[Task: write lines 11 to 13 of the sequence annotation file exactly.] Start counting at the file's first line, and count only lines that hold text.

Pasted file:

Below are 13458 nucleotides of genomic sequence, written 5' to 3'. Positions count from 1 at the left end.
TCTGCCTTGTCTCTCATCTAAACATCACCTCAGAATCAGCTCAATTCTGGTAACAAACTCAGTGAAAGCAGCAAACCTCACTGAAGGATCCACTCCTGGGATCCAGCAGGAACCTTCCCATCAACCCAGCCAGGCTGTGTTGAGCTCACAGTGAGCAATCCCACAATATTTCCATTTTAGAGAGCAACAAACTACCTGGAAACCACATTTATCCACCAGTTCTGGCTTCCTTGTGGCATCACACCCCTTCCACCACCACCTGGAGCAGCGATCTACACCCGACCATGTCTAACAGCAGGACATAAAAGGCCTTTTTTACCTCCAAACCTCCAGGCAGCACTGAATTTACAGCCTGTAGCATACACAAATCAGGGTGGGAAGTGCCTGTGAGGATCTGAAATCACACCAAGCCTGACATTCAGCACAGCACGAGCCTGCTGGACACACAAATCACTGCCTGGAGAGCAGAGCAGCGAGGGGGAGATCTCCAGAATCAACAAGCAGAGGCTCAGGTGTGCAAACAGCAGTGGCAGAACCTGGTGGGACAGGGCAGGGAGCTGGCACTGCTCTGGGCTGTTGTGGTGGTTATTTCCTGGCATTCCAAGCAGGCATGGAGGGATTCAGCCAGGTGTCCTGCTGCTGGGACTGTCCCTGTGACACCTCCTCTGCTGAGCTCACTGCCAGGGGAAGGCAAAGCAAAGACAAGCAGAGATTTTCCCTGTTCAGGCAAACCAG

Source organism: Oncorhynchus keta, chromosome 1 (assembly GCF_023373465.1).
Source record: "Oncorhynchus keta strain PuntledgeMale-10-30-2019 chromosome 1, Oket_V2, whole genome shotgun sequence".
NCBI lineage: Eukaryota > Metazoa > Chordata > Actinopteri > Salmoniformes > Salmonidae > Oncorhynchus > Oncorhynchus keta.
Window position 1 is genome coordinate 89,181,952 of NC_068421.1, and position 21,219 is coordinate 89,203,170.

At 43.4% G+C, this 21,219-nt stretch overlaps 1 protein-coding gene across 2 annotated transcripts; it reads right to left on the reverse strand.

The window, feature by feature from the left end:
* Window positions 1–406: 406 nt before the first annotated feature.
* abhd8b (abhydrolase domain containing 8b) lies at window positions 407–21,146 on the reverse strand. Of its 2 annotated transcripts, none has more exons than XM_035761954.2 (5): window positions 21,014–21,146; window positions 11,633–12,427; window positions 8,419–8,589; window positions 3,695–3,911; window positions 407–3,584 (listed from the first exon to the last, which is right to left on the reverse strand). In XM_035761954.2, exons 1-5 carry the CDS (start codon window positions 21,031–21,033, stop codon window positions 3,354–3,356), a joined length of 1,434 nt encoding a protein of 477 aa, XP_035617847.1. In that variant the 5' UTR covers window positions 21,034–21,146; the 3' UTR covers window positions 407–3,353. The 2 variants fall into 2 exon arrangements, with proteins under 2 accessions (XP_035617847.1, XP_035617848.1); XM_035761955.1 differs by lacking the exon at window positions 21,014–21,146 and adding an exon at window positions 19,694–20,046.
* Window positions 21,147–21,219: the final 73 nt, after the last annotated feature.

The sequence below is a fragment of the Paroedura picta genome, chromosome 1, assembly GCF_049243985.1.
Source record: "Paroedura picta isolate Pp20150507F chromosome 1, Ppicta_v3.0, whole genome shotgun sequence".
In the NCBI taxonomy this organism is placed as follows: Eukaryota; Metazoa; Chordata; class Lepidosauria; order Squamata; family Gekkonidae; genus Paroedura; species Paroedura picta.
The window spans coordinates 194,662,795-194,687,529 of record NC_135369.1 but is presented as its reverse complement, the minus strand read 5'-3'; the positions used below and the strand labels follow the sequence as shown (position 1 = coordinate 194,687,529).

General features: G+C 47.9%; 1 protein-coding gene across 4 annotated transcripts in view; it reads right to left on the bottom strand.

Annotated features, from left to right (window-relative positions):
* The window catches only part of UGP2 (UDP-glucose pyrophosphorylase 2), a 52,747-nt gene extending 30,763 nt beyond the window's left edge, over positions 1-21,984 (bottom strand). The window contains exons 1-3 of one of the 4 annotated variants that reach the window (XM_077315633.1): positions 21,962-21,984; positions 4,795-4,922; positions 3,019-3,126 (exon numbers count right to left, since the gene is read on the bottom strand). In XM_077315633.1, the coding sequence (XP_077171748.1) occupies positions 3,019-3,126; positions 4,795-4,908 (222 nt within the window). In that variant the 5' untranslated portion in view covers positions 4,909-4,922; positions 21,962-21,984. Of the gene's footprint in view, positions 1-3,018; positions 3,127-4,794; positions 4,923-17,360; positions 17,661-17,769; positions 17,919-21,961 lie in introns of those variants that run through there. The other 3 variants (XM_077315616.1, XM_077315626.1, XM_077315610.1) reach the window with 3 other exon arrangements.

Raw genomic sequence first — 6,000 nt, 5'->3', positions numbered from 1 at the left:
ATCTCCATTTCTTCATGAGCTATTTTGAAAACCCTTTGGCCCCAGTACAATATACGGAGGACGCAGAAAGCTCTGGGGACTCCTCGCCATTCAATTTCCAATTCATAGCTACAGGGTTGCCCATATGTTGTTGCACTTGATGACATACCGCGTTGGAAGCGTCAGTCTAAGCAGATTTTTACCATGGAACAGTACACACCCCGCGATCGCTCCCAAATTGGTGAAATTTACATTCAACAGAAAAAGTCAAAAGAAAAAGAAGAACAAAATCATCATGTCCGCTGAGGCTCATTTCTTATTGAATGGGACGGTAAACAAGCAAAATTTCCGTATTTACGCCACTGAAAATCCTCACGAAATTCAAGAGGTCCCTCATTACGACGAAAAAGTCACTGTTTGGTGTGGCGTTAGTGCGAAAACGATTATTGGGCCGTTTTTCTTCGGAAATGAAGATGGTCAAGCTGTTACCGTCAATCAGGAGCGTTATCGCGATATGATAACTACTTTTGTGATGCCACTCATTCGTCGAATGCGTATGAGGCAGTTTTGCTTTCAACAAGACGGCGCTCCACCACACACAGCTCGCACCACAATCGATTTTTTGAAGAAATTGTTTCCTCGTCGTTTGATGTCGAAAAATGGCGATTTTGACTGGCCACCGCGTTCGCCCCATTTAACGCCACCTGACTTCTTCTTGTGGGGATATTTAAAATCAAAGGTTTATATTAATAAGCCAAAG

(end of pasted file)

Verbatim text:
* Window positions 21,147–21,219: the final 73 nt, after the last annotated feature.

The sequence below is a fragment of the Paroedura picta genome, chromosome 1, assembly GCF_049243985.1.
Source record: "Paroedura picta isolate Pp20150507F chromosome 1, Ppicta_v3.0, whole genome shotgun sequence".